The question I will address in a later post is whether contemporary philosophy has to be academic philosophy and what form it would take if not that of academic philosophy.

Wednesday, November 10, 2010

The Death of Philosophy: Part I

A few days ago an acquaintance brought it to my attention that Stephen Hawking had declared that philosophy is dead. I found that this acquaintance was referring to the first page of Hawking’s latest book The Grand Design, a popular science work co-written with Leonard Mlodinow. Hawking writes that questions such as “How can we understand the world in which we find ourselves?”, “How does the universe behave?”, “What is the nature of reality?”, “Where did all this come from?”, and “Does the universe need a creator?” were originally questions addressed by philosophy. But now philosophy is dead, he tells us, because it has not kept up with developments in science, particularly physics.

This dismissal of all contemporary philosophy is as cryptic as it is blunt. For a start, it isn’t clear what Hawking has in mind when he uses the word “philosophy” in this passage. His comments would suggest that he thinks it is a specific type of inquiry that investigates precisely the same questions that “science” does, but in a rather inept fashion so that it has now been outstripped by science. Of course, it would be very strange if philosophers today were investigating the same questions that scientists investigate, and it would be even more strange if they were doing so without keeping abreast of what scientists were doing.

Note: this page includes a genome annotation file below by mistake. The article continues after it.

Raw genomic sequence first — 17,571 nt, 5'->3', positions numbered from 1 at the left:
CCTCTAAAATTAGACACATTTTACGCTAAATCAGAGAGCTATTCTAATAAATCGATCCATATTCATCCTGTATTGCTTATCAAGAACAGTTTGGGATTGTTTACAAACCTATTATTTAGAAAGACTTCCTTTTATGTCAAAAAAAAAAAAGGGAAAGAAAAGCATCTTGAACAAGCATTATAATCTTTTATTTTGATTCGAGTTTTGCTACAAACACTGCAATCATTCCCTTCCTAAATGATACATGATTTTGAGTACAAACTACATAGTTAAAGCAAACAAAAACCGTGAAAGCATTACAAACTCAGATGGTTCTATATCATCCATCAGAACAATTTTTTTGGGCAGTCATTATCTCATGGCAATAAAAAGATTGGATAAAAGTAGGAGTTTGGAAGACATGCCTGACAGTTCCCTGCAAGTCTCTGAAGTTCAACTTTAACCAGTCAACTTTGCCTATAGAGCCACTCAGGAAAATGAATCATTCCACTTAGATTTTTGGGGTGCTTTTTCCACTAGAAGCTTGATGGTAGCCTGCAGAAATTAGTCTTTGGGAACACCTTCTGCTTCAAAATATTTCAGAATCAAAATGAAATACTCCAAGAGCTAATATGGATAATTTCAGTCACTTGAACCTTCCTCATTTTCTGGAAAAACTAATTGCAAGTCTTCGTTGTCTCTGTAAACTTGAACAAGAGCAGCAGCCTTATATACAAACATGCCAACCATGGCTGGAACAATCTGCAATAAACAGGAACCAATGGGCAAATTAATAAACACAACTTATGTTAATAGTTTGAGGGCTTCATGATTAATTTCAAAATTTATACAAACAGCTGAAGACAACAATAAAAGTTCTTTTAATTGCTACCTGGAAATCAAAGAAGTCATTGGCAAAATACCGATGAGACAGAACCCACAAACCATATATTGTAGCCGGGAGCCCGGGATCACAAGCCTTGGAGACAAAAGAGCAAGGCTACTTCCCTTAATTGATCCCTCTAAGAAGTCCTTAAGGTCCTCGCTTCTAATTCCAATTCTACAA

It might be said that philosophers in antiquity were asking the same questions that scientists today investigate but pursuing the answers to them in a more primitive fashion, but this is mainly because at that time “philosophy” (from the Greek for “love of wisdom”) referred to a way of life rather than a specific subject of study. It was the life of a person who sought wisdom, and wisdom could encompass any disciplined study, including, but not limited to, the study of topics at least analogous to those addressed by sciences today. So Aristotle would not have said that his studies of animals and plants were something separate from philosophy. The natural sciences only began to split off from philosophy around the 17th century, although at first they were labelled “natural philosophy”. They weren’t called “sciences” until the 19th century.

After the natural sciences and then the social sciences developed out of philosophy, it came to be viewed as a specific field of study, encompassing such topics as metaphysics, ethics, epistemology, and logic. Since then, philosophers have had varying conceptions of how their field relates to other disciplines such as the sciences, and there is no consensus on the matter today. Yet no one in professional philosophy takes the view that philosophy addresses the same questions that the sciences do and that it thus comes into direct competition with them.

Oddly enough, only three of the questions described by Hawking as ones traditionally investigated by philosophy but now investigated by science are clearly the kinds of questions now investigated by scientists. The questions “How does the universe behave?”, “Where did all this come from?”, and “Does the universe need a creator?” might be questions pursued by physicists. It might be thought that the last question is also studied by philosophers, or at least theologians. Admittedly, in some undergraduate philosophy courses there is a cursory review of arguments for the existence of God offered by philosophers such as Thomas Aquinas (who lived in the middle ages), one of which (the so-called “cosmological argument”) is basically an answer to this question. Anyone who takes one of these courses will note that the arguments are discussed mainly to show that there are serious problems with them. While arguments that aim to show that the universe requires or does not require God as a cause may have been popular in Aquinas’ time, they have not been characteristic of professional philosophy since Immanuel Kant criticized them in the 18th century. They are also uncharacteristic of the thought of contemporary theologians, who generally excoriate such arguments as “ontotheology”.